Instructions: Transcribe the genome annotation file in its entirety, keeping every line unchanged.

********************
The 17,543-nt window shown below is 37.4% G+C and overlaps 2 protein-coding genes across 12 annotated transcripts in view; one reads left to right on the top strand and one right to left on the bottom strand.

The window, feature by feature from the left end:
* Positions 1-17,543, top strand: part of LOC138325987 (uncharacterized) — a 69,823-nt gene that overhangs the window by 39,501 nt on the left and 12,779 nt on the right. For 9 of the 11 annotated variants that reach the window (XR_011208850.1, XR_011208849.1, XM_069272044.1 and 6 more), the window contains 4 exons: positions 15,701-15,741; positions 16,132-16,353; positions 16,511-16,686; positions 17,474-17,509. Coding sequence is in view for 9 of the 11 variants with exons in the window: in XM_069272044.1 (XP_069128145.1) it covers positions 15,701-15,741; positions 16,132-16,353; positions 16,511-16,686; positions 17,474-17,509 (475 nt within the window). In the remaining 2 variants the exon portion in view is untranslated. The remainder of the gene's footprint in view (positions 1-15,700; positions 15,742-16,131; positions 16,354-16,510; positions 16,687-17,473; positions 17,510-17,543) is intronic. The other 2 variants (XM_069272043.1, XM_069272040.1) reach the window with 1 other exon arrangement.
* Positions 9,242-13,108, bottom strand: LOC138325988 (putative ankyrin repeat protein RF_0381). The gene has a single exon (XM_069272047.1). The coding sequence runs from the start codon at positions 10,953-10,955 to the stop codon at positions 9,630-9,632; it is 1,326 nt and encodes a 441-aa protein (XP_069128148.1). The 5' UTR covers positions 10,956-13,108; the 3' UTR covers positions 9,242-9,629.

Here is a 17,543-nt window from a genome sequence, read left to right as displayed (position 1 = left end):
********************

The 17,543-nt window shown below is 37.4% G+C and overlaps 2 protein-coding genes across 12 annotated transcripts in view; one reads left to right on the top strand and one right to left on the bottom strand.

The window, feature by feature from the left end:
* Positions 1-17,543, top strand: part of LOC138325987 (uncharacterized) — a 69,823-nt gene that overhangs the window by 39,501 nt on the left and 12,779 nt on the right. For 9 of the 11 annotated variants that reach the window (XR_011208850.1, XR_011208849.1, XM_069272044.1 and 6 more), the window contains 4 exons: positions 15,701-15,741; positions 16,132-16,353; positions 16,511-16,686; positions 17,474-17,509. Coding sequence is in view for 9 of the 11 variants with exons in the window: in XM_069272044.1 (XP_069128145.1) it covers positions 15,701-15,741; positions 16,132-16,353; positions 16,511-16,686; positions 17,474-17,509 (475 nt within the window). In the remaining 2 variants the exon portion in view is untranslated. The remainder of the gene's footprint in view (positions 1-15,700; positions 15,742-16,131; positions 16,354-16,510; positions 16,687-17,473; positions 17,510-17,543) is intronic. The other 2 variants (XM_069272043.1, XM_069272040.1) reach the window with 1 other exon arrangement.
* Positions 9,242-13,108, bottom strand: LOC138325988 (putative ankyrin repeat protein RF_0381). The gene has a single exon (XM_069272047.1). The coding sequence runs from the start codon at positions 10,953-10,955 to the stop codon at positions 9,630-9,632; it is 1,326 nt and encodes a 441-aa protein (XP_069128148.1). The 5' UTR covers positions 10,956-13,108; the 3' UTR covers positions 9,242-9,629.

Here is a 17,543-nt window from a genome sequence, read left to right as displayed (position 1 = left end):